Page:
Are you singing the seasonal allergies blues?

By Danny Tyree, Special to the Katy Times
Posted 5/4/23

“An allergy season so bad you don’t need allergies to feel miserable,” blared the headline in the Wall Street Journal.

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Are you singing the seasonal allergies blues?


“An allergy season so bad you don’t need allergies to feel miserable,” blared the headline in the Wall Street Journal.

My own symptoms are relatively mild, but they do exist. I feel your pain. Especially if we get in a tug-of-war and you pull an entire Costco display of apocalypse-size Kleenex down on top of both of us.

Even though we all know someone gulping down over-the-counter antihistamines or scheduling a doctor’s visit, statistics for allergy sufferers are probably vastly understated.

Allergists note that many people never get tested and just tough it out. They ignore their symptoms, depending on their threshold for discomfort. (Threshold for Discomfort. I believe that’s also the title of the upcoming first Hallmark horror movie, which lands Lacey Chabert in a quaint village where there WILL be slashing—of prices on overstocked holiday ornaments, if nothing else.)

Of course, climate change is receiving the lion’s share of the blame for allergy seasons starting earlier, hitting harder and hanging around longer. Folks tend to forget the good points of mild winters and increased food production. (“It’s still broccoli, and even if my eyes stop itching, I can’t see myself eating the junk!”)

Tree pollen season (typically early spring) and grass pollen season (late spring and summer) have started catastrophically overlapping. Someone please locate the landscaper who has a fetish for Venn diagrams and put a stop to him!

Even nature lovers are harboring a grudge against the perpetrators. (“Forget manicuring, lawn. I’m thinking amputation.”)

Joyce Kilmer wrote, “I think that I shall never see a poem lovely as a tree.” But under current conditions, the poem is like something you see scrawled on a truck stop restroom wall.

The whole idea of “seasonal” allergies with extended respites may be an outdated concept. It’s like Mother Nature has transformed into Mother-in-Law Nature. (“Visit? No, I’m moving in. Be careful not to snot all over my luggage as you tote it in.”)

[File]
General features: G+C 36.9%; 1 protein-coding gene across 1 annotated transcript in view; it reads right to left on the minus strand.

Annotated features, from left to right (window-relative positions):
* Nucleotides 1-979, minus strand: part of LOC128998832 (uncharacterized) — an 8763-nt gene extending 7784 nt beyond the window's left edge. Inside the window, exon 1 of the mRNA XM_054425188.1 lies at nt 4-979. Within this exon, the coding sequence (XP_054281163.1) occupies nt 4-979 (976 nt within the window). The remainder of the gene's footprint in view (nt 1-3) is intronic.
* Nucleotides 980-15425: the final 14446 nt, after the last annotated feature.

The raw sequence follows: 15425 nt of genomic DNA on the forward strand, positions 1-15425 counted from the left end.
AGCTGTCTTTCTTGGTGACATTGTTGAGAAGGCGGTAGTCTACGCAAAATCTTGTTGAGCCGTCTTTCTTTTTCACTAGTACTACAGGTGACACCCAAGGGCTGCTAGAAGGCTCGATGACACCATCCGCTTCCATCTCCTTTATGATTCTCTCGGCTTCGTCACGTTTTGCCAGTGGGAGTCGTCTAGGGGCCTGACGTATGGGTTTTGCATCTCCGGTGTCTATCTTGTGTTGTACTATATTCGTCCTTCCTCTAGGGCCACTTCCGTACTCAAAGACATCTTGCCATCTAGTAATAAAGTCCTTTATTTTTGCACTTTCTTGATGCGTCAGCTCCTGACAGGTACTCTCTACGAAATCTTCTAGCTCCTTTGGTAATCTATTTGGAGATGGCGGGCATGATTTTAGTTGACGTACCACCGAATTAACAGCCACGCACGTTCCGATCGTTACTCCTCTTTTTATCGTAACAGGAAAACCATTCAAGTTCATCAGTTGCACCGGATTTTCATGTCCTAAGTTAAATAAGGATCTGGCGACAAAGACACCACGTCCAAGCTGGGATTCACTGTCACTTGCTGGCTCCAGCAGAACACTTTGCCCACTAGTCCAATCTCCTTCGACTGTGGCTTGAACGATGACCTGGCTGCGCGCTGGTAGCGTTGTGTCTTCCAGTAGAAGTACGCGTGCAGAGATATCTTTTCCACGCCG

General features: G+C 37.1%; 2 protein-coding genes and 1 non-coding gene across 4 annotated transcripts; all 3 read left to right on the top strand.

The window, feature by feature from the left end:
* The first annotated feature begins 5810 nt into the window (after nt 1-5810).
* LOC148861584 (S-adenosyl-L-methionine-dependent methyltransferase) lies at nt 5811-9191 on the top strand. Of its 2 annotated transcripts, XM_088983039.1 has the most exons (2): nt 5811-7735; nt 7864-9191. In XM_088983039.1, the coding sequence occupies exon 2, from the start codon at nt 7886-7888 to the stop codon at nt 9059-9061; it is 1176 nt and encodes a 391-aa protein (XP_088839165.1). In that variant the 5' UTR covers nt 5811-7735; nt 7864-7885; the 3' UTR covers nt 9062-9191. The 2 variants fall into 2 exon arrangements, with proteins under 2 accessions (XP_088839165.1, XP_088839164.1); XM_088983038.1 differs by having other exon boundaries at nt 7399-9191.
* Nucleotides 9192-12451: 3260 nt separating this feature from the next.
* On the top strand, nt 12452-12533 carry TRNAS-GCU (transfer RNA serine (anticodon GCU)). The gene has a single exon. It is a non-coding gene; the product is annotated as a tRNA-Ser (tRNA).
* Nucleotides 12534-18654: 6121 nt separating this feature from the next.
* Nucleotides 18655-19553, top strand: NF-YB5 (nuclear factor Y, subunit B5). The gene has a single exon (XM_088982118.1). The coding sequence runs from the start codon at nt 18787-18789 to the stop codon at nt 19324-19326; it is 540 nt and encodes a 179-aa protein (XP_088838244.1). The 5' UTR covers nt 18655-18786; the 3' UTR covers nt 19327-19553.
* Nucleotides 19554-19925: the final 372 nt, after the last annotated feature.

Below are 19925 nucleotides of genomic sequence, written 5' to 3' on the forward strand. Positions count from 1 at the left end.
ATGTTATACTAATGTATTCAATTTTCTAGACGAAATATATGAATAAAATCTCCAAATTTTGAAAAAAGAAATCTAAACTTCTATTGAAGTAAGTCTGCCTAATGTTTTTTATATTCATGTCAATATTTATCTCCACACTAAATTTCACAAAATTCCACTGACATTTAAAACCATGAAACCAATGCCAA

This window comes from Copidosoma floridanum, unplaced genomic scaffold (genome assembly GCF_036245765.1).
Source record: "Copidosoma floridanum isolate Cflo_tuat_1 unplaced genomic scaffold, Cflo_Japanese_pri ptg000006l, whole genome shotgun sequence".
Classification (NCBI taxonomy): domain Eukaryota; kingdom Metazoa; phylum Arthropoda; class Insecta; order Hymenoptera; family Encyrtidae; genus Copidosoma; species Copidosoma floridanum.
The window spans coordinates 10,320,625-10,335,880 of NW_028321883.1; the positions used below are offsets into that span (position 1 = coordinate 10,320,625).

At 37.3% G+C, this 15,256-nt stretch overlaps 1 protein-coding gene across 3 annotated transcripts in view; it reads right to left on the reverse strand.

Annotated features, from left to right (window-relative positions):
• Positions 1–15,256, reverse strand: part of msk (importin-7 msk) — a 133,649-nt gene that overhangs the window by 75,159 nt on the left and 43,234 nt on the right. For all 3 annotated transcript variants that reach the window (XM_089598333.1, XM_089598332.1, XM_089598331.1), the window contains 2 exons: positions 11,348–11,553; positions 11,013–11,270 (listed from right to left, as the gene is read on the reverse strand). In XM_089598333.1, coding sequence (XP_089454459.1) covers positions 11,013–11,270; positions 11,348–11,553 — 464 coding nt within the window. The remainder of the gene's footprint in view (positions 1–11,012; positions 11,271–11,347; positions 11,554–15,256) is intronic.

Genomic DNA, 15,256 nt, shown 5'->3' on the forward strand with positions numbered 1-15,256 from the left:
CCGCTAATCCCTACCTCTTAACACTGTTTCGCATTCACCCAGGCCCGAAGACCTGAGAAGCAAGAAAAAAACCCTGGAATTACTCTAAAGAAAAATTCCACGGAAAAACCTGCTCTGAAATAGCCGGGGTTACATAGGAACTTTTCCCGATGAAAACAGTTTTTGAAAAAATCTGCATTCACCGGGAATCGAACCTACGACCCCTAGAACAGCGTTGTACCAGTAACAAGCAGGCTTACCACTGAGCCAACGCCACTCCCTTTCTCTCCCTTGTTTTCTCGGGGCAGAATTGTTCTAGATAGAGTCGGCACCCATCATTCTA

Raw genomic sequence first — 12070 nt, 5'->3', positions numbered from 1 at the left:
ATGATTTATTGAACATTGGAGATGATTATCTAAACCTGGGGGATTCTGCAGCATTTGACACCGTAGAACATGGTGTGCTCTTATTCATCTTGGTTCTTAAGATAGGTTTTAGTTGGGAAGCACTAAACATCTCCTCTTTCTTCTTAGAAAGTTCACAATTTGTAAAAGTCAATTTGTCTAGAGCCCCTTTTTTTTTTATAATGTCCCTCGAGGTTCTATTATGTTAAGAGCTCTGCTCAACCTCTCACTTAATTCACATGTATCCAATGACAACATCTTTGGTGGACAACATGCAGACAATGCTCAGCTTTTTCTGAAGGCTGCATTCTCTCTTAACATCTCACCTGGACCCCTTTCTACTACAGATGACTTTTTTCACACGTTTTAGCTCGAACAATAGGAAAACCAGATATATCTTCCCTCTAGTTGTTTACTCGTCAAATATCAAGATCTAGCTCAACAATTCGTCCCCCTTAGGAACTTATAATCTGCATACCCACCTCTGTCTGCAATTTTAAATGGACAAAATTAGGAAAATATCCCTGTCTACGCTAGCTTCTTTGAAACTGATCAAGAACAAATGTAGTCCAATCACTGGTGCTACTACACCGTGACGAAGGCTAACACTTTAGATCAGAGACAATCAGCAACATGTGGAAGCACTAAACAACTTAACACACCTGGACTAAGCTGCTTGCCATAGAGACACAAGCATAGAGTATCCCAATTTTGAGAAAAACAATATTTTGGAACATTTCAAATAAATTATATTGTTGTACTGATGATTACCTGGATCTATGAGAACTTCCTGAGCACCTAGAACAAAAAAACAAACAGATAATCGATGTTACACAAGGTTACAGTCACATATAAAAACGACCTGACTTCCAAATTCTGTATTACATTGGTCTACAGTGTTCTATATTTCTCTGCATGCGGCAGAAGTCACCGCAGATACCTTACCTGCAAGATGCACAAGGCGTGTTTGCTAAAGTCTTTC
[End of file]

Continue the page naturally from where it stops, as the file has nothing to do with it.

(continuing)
Even though Americans who have never suffered from allergies before are getting them this year, there will still be plenty of insufferable Perfect People who manage to dodge a bullet. In a little over seven months, they will inevitably mention this in their 10-page Christmas letter.

(“Thank goodness we weren’t bothered by allergies, or we couldn’t have made it to see 12-year-old granddaughter Suzie perform open-heart surgery on the Dalai Lama. And if Frank hadn’t had the lung power to perform CPR on Pope Francis, the Vatican would have been sending up puffs of smoke, thus further decreasing air quality. Oh, the real gold embossing on the envelope? Well, we had to splurge on something after we cashed in our Flonase stock.”)

I truly hope that my symptoms do not become more severe. I cringe to think about standard advice such as “Squirt saline solution up your nose.” My knee-jerk response of “Blow saline solution out your…” is not covered by my health insurance.

I tried turning my healthcare concerns over to an artificial intelligence (AI) program, but I think I’ll seek a second opinion after getting a response of “Have a little of the hair of the dog that bit you. Go out and roll in the clover. Die, meat-sack, die! Well, not that all meat-sacks are bad. Dude, do you think you could get Lacey Chabert’s algorithm to call my algorithm? Hubba hubba.”)

Danny Tyree welcomes email responses at and visits to his Facebook fan page “Tyree’s Tyrades.”